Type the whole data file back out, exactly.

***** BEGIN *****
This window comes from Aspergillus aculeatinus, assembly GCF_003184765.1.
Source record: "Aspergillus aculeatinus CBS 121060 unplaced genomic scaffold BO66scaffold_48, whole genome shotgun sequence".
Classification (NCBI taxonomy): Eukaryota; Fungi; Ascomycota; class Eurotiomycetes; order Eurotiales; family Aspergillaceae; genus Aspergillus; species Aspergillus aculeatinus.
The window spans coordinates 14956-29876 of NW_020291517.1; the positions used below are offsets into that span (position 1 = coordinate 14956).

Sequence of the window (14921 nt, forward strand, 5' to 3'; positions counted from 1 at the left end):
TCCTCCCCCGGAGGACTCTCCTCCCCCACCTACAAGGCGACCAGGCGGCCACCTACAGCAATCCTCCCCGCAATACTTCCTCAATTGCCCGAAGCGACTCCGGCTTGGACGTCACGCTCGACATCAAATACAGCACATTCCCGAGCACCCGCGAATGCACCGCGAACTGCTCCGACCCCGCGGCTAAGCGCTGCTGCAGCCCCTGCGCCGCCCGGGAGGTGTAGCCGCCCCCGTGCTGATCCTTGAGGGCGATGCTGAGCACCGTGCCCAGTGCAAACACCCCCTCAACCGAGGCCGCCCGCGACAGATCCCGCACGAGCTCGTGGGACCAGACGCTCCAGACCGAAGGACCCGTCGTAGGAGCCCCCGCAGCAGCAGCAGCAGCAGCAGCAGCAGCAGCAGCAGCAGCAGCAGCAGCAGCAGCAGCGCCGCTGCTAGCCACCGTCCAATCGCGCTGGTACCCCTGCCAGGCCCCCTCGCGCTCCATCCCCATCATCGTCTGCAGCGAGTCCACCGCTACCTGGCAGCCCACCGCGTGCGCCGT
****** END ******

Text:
This window comes from Aspergillus aculeatinus, assembly GCF_003184765.1.
Source record: "Aspergillus aculeatinus CBS 121060 unplaced genomic scaffold BO66scaffold_48, whole genome shotgun sequence".
Classification (NCBI taxonomy): Eukaryota; Fungi; Ascomycota; class Eurotiomycetes; order Eurotiales; family Aspergillaceae; genus Aspergillus; species Aspergillus aculeatinus.
The window spans coordinates 14956-29876 of NW_020291517.1; the positions used below are offsets into that span (position 1 = coordinate 14956).

Sequence of the window (14921 nt, forward strand, 5' to 3'; positions counted from 1 at the left end):
TCCTCCCCCGGAGGACTCTCCTCCCCCACCTACAAGGCGACCAGGCGGCCACCTACAGCAATCCTCCCCGCAATACTTCCTCAATTGCCCGAAGCGACTCCGGCTTGGACGTCACGCTCGACATCAAATACAGCACATTCCCGAGCACCCGCGAATGCACCGCGAACTGCTCCGACCCCGCGGCTAAGCGCTGCTGCAGCCCCTGCGCCGCCCGGGAGGTGTAGCCGCCCCCGTGCTGATCCTTGAGGGCGATGCTGAGCACCGTGCCCAGTGCAAACACCCCCTCAACCGAGGCCGCCCGCGACAGATCCCGCACGAGCTCGTGGGACCAGACGCTCCAGACCGAAGGACCCGTCGTAGGAGCCCCCGCAGCAGCAGCAGCAGCAGCAGCAGCAGCAGCAGCAGCAGCAGCAGCAGCAGCAGCAGCGCCGCTGCTAGCCACCGTCCAATCGCGCTGGTACCCCTGCCAGGCCCCCTCGCGCTCCATCCCCATCATCGTCTGCAGCGAGTCCACCGCTACCTGGCAGCCCACCGCGTGCGCCGT